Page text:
7. The assembly according to claim 5 further characterized by a resilient pad having a U-shaped cross-section adapted to fit over said still further rib to frictionally engage said cable.

8. The assembly according to claim 5 further characterized in that:

said assembly is adapted to be removably mounted in a housing wall having an aperture,

said side walls being formed of a resilient material, and the exterior surface of each of said side walls including means defining transverse grooves at said one end of said enclosure adapted to engage the sides of said aperture in said housing wall.

9. The assembly according to claim 8 further characterized by a resilient pad having a U-shaped cross-section adapted to fit over said still further rib to frictionally engage said cable.

10. The assembly according to claim 8 further characterized in that said side walls are molded.

11. An edge board and flat cable connector assembly comprising:

an edge board connector, having a generally rectangular cross-section,

an enclosure of generally hollow, rectangular crosssection having an axis and respective top, bottom, and side walls, the interior surfaces of said top and bottom walls each having oppositely disposed parallel ribs defining together with said side walls a receptacle for receiving said edge board connector at one end of said enclosure,

additional parallel ribs cooperatively disposed in the respective interior surfaces of said top and bottom walls defining together a transverse gap with an interior cross-section wider than the lateral spacing therebetween,

further parallel ribs of L-shaped cross-section cooperatively disposed on the respective interior surfaces of said top and bottom walls adapted to interlock,

means removably securing said side walls including fasteners extending into and cooperating with the interior surfaces of said transverse gap to cause said top and bottom walls of said receptacle to frictionally engage said edge board connector,

a still further rib on the interior surface of said lower wall substantially parallel to the remaining ones of said ribs,

said cable adapted to be connected to said edge board connector and to extend axially through said enclosure,

a U-shaped resilient pad adapted to fit over said still further rib to frictionally engage said cable, thereby to relieve stress on the connection between said cable and said edge board connector, said additional and further ribs on said upper wall being discontinuous thereby to provide an axial passage for said cable through said enclosure,

each of said ribs and gap being transverse to the axis of said enclosure and of uniform cross-section throughout its length, 'whereby part of said enclosure is adapted to fabrication by extrusion,

said assembly being adapted to be removably mounted in a housing wall having an aperture,

said side walls being molded,

the exterior surface of each of said side walls defining transverse grooves at said one end of said enclosure to engage the sides of said aperture in said housing wall,

the interior surface of each of said side walls having a pair of transversely disposed protuberances each adapted to abut at either end the interior surfaces of said top and bottom walls, thereby to control the minimum spacing and prevent rotation of said side walls.

References Cited UNITED STATES PATENTS 2,891,103 6/1959 Swengel 339128 2,946,033 7/ 1960 Wirth 339128 X 3,079,581 2/1963 Klumpp 339128 3,112,148 11/1963 Wochner 339--208 X MARVIN A. CHAMPION, Primary Examiner.

J. R. MOSES, Assistant Examiner.

U.S. Cl. XJR. 339-17, 208

Patent Citations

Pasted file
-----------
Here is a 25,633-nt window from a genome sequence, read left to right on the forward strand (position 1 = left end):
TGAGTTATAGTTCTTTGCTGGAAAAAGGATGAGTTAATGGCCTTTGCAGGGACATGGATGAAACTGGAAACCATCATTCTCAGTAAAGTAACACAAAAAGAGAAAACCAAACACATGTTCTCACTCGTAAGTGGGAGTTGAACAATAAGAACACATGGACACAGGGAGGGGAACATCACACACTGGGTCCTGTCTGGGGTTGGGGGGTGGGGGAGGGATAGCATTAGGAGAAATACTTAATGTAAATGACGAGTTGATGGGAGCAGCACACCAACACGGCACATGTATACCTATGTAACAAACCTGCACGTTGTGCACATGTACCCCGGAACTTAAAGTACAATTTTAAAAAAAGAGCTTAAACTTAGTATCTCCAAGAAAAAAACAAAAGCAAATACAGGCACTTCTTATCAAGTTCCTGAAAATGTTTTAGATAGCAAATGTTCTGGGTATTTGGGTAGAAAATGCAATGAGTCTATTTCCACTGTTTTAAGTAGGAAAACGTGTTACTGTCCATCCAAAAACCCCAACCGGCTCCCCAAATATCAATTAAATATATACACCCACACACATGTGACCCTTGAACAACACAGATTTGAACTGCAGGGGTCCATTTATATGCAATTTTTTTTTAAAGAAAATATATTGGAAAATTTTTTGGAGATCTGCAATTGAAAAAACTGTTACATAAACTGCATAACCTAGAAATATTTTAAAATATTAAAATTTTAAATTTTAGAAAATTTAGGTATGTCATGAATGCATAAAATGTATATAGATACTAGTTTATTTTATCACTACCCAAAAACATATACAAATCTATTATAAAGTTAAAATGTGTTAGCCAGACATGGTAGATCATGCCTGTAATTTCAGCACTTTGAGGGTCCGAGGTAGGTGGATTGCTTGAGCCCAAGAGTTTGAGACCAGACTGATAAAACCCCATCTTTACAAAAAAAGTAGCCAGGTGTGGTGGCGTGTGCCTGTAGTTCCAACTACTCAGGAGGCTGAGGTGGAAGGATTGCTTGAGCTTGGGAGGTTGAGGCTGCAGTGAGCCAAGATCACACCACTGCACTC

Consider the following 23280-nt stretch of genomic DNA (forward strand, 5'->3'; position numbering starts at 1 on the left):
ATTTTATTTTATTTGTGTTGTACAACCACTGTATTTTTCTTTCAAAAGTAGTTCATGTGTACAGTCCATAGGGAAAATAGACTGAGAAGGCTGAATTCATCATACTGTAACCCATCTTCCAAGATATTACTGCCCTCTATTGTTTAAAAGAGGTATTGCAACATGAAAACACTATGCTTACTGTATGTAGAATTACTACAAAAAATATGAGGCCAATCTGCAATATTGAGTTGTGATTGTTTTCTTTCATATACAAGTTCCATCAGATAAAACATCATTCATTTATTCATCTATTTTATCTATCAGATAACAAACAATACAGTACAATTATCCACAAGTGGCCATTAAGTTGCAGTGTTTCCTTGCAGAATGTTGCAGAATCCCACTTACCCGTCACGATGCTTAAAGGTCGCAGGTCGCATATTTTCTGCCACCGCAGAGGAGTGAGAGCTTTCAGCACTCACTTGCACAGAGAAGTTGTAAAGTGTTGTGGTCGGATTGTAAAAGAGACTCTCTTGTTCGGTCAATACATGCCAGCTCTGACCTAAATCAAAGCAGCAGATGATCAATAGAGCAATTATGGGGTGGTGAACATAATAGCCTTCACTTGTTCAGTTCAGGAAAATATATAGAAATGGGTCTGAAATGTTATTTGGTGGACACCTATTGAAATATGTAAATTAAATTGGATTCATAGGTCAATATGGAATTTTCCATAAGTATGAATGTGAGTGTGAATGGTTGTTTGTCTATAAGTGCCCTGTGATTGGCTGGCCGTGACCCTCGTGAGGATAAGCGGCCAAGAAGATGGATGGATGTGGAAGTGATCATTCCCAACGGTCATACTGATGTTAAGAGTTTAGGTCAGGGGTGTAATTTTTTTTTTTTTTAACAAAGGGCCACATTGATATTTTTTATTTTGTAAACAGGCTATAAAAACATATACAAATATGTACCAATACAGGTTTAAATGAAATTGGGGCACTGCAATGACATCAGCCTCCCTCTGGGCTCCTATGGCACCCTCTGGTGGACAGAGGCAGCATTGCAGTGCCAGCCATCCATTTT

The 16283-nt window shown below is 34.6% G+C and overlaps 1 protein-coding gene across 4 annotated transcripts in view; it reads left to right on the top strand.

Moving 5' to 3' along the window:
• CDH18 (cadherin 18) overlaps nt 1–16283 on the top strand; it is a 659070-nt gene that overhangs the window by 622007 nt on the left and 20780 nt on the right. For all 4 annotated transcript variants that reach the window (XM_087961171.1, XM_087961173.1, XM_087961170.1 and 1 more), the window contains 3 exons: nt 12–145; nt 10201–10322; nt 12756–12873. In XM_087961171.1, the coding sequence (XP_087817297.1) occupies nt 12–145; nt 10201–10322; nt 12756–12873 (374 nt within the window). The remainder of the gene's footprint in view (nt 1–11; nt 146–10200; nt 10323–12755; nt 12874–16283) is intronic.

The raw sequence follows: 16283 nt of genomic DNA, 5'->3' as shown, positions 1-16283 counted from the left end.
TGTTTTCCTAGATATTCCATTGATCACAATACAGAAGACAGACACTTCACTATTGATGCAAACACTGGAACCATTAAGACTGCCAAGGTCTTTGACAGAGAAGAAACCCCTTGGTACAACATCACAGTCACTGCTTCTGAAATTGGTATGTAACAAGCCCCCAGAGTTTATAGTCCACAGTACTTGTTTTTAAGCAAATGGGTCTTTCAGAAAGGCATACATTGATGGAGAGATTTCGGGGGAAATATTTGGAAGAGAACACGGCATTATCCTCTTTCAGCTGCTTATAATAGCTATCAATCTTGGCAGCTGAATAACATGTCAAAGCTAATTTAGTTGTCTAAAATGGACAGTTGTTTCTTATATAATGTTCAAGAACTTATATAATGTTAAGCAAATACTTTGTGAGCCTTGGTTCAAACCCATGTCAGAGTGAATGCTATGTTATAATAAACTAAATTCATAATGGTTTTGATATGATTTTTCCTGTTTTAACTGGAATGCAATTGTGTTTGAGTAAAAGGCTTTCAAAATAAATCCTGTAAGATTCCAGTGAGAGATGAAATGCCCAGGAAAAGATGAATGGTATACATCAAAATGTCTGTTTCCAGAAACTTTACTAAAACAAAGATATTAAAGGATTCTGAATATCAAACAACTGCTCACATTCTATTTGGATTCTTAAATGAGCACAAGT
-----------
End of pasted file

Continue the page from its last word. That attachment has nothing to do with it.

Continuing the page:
Cited PatentFiling datePublication dateApplicantTitle
US2891103 *Apr 22, 1957Jun 16, 1959Amp IncDetachable block
US2946033 *May 15, 1956Jul 19, 1960Bell Telephone Labor IncPolarized connector for printed circuit cards
US3079581 *Feb 12, 1958Feb 26, 1963Jr Ferdinand KlumppSelf locking bushing
US3112148 *Jan 12, 1962Nov 26, 1963Jasper Blackburn CorpProtective sheath for an electric connector
Referenced by
Citing PatentFiling datePublication dateApplicantTitle
US3523269 *Mar 8, 1968Aug 4, 1970Essex International IncPanel locking terminal connector block
US3560690 *Dec 18, 1968Feb 2, 1971United Carr IncElectrical switch with lowered panel mounting means
US3569914 *Feb 19, 1969Mar 9, 1971Hewlett Packard CoConnector housing
US3781766 *May 12, 1972Dec 25, 1973Amp IncShroud for an electrical connector block
US4139727 *Sep 9, 1977Feb 13, 1979Siemens AktiengesellschaftDevice for attaching flat strip cables to a printed circuit board
US4203644 *Jan 16, 1978May 20, 1980Union Connector Co., Inc.Spring lock
US4220808 *Feb 21, 1978Sep 2, 1980Izumi Denki CorporationMounting device for compact apparatus
US4235502 *Apr 23, 1979Nov 25, 1980Amp IncorporatedMounting means for mounting a connector in a panel
US4241972 *Oct 19, 1978Dec 30, 1980Bunker Ramo CorporationPanel mount for electrical connector
US4245880 *Mar 5, 1979Jan 20, 1981Amp IncorporatedConvenience outlet
US4687276 *Sep 5, 1986Aug 18, 1987The Babcock & Wilcox CompanyConnector clip for ribbon cable connector
US4731925 *Nov 10, 1986Mar 22, 1988Matsushita Electric Works, Ltd.Method for providing a power connector
US4804342 *Apr 24, 1987Feb 14, 1989Amp IncorporatedCable strain relief for modular connector
US4884981 *Mar 24, 1988Dec 5, 1989Amp IncorporatedShielded data connector
US5199896 *Jul 29, 1991Apr 6, 1993Itt CorporationLatchable p.c. board connector
US5217190 *May 5, 1992Jun 8, 1993The Siemon CompanyPanel yoke
US5620329 *Jun 17, 1996Apr 15, 1997Delco Electronics Corp.Self-aligning electrical connective arrangement
US5710388 *Aug 12, 1996Jan 20, 1998The Whitaker CorporationUmbilical cord for projectile launching device
US5885107 *Sep 3, 1997Mar 23, 1999General Motors CorporationElectrical connection system
US7674130 *Nov 8, 2005Mar 9, 2010Phoenix Contact Gmbh & Co. KgElectric connector for routing a line through a housing wall
DE102012105901A1Jul 3, 2012Jan 9, 2014Wago Verwaltungsgesellschaft MbhZugentlastungseinheit für einen elektrischen Steckverbinder und Gerätegehäuse
EP0258980A2 *Jul 9, 1987Mar 9, 1988International Control Automation Finance S.A.Connection of ribbon cable connectors
Classifications
U.S. Classification439/465, 439/690, 439/689, 439/557, 439/634
International ClassificationH01R13/506, H01R13/502
Cooperative ClassificationH01R13/506
European ClassificationH01R13/506